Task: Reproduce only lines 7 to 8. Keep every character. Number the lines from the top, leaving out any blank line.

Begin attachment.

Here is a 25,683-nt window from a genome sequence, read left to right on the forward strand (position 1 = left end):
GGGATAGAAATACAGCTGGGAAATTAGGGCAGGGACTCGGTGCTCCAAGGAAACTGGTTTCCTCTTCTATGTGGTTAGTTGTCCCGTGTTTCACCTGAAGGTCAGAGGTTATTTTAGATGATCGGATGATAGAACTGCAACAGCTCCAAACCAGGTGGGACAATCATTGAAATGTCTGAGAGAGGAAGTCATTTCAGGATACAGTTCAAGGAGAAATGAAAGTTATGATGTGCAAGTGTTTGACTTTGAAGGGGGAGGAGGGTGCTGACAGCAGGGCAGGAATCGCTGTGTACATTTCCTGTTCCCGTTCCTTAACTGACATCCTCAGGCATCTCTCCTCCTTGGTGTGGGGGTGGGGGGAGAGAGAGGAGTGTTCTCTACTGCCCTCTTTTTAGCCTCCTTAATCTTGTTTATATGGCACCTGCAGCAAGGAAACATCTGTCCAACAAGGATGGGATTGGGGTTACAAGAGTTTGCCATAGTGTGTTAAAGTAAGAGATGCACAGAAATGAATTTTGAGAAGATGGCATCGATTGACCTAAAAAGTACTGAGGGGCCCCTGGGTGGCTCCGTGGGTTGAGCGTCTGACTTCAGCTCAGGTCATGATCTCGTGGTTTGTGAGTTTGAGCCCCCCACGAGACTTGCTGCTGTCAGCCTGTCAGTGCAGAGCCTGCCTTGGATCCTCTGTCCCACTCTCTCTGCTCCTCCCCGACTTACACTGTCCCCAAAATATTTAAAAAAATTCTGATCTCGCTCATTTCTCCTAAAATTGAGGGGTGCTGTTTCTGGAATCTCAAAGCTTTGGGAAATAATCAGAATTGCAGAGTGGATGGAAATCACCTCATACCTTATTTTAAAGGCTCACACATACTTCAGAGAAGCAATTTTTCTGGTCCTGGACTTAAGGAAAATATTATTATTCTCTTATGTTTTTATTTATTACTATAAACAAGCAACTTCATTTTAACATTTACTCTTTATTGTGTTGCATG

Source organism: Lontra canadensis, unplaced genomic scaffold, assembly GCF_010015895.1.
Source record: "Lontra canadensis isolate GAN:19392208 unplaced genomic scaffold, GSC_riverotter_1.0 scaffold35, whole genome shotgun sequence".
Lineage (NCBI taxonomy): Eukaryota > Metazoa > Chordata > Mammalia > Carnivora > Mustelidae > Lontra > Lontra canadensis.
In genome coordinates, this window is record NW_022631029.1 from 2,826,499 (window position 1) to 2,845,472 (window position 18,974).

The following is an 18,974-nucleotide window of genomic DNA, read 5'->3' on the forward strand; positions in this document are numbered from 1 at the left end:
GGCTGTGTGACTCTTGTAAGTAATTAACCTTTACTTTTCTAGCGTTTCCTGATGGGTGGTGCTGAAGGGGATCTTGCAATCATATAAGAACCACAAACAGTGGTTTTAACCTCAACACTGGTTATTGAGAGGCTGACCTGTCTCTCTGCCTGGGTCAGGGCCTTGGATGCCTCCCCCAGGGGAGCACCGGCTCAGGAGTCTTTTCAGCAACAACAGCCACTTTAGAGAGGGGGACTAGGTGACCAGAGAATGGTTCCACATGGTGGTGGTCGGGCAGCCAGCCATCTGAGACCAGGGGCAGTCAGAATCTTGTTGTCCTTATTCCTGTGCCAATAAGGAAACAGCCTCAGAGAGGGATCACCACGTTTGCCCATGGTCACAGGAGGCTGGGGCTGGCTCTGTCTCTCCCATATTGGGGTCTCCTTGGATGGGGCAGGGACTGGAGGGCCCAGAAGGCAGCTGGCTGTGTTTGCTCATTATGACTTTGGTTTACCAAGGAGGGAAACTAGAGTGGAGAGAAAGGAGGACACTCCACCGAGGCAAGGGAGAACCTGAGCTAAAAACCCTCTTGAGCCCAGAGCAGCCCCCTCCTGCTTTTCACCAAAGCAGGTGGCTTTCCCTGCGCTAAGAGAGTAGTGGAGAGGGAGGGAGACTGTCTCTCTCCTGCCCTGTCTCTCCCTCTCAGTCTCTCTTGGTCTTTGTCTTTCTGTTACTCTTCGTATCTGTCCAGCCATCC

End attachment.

The following is an 18,974-nucleotide window of genomic DNA, read 5'->3' on the forward strand; positions in this document are numbered from 1 at the left end:
GGCTGTGTGACTCTTGTAAGTAATTAACCTTTACTTTTCTAGCGTTTCCTGATGGGTGGTGCTGAAGGGGATCTTGCAATCATATAAGAACCACAAACAGTGGTTTTAACCTCAACACTGGTTATTGAGAGGCTGACCTGTCTCTCTGCCTGGGTCAGGGCCTTGGATGCCTCCCCCAGGGGAGCACCGGCTCAGGAGTCTTTTCAGCAACAACAGCCACTTTAGAGAGGGGGACTAGGTGACCAGAGAATGGTTCCACATGGTGGTGGTCGGGCAGCCAGCCATCTGAGACCAGGGGCAGTCAGAATCTTGTTGTCCTTATTCCTGTGCCAATAAGGAAACAGCCTCAGAGAGGGATCACCACGTTTGCCCATGGTCACAGGAGGCTGGGGCTGGCTCTGTCTCTCCCATATTGGGGTCTCCTTGGATGGGGCAGGGACTGGAGGGCCCAGAAGGCAGCTGGCTGTGTTTGCTCATTATGACTTTGGTTTACCAAGGAGGGAAACTAGAGTGGAGAGAAAGGAGGACACTCCACCGAGGCAAGGGAGAACCTGAGCTAAAAACCCTCTTGAGCCCAGAGCAGCCCCCTCCTGCTTTTCACCAAAGCAGGTGGCTTTCCCTGCGCTAAGAGAGTAGTGGAGAGGGAGGGAGACTGTCTCTCTCCTGCCCTGTCTCTCCCTCTCAGTCTCTCTTGGTCTTTGTCTTTCTGTTACTCTTCGTATCTGTCCAGCCATCC